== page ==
Ivy Leaf - Spring 2002
"The irony of life is that to accomplish something simple, it often requires us to go through a complicated process. It took me 20 years to find it. I was trying to find a way to become a meaningful citizen. And for me, being an artist is not just about creating art, it is a way of life. It is about doing the right thing without sparing one's self. For you, it may be other areas, but for me, it was art."
Ms. Lily Yeh is the founder, executive director, and lead artist for the Village of Arts and Humanities, a private nonprofit community-based organization dedicated to neighborhood revitalization through the arts.
What began in 1986 as a simple park building project involving neighborhood children, the Village has grown into a major provider of art-inspired programs in learning, land transformation, construction, and economic development. While thoroughly rooted in the very low-income community it currently serves, the Village has been recognized both locally and nationally as a successful model for engaging residents, especially youth, in the process of rebuilding their community.
Ms. Yeh has received numerous awards and recognitions for her outstanding contributions in art and community redevelopment. These recognitions include honorary doctorates from the University of Massachusetts, the University of the Arts, and the Massachusetts College of Art. She received the 2001 Tikun Olum Healing the World Award; the 2001 Award of Recognition by the Office of Juvenile Justice Development; the 2000 Coming Up Taller Award, bestowed by the National Endowment of the Arts; the 2000 Pennsylvania Governor's Award for Arts and Leadership; the 1998 Pan Asian Association of Greater Philadelphia Award; the 1995 Pennsylvania Commission on Human Relations Human Rights Award for Arts and Culture; and 1994 Pennsylvania Council on the Arts Fellowship.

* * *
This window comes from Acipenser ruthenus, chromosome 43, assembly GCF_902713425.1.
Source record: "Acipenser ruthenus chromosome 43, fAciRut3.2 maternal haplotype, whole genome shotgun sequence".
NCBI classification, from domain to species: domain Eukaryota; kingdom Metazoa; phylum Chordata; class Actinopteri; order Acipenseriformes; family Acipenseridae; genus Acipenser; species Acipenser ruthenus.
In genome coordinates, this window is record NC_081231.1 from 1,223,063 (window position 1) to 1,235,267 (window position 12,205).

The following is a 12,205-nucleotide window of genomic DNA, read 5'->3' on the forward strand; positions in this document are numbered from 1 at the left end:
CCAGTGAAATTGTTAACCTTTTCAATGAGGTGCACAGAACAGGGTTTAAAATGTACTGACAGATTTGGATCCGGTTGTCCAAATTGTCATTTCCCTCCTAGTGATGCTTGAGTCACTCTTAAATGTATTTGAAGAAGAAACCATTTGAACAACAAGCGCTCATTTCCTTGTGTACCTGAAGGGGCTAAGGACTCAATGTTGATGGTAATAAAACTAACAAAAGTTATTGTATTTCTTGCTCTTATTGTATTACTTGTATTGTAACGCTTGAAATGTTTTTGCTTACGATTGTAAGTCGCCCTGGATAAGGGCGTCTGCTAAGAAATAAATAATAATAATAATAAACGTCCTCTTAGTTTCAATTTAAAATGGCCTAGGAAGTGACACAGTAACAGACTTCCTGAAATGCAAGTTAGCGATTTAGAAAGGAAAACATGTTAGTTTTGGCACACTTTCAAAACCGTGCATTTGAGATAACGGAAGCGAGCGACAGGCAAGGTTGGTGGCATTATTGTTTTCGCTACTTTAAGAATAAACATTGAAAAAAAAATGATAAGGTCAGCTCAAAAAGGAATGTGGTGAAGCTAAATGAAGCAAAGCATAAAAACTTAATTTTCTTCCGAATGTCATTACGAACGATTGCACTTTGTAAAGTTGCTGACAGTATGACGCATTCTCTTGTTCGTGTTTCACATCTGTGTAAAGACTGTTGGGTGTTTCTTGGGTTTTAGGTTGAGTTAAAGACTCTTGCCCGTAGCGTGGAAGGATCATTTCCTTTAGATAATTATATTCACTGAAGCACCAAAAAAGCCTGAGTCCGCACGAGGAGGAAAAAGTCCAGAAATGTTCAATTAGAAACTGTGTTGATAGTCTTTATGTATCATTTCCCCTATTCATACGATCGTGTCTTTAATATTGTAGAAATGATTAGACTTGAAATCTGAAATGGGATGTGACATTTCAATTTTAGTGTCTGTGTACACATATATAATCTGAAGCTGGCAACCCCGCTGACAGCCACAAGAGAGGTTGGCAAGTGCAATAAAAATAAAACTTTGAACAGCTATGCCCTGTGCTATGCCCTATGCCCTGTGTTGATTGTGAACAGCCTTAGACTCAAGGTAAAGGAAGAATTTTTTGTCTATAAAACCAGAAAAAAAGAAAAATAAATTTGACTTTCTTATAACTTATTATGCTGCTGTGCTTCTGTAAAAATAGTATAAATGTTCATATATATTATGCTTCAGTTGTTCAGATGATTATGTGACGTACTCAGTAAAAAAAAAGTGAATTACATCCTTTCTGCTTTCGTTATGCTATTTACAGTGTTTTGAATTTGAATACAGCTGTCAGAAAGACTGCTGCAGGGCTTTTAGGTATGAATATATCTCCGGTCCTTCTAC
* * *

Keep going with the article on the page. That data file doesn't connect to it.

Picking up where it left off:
Ms. Yeh received a Bachelor of Arts and Literature in 1963 from the National Taiwan University and a Master of Fine Arts in Painting from the University of Pennsylvania in 1966.
Ms. Yeh believes that professionals need to go into their neighborhoods, not with the attitude that they are going to come in and take things over, because they know more; they need to learn the art of listening.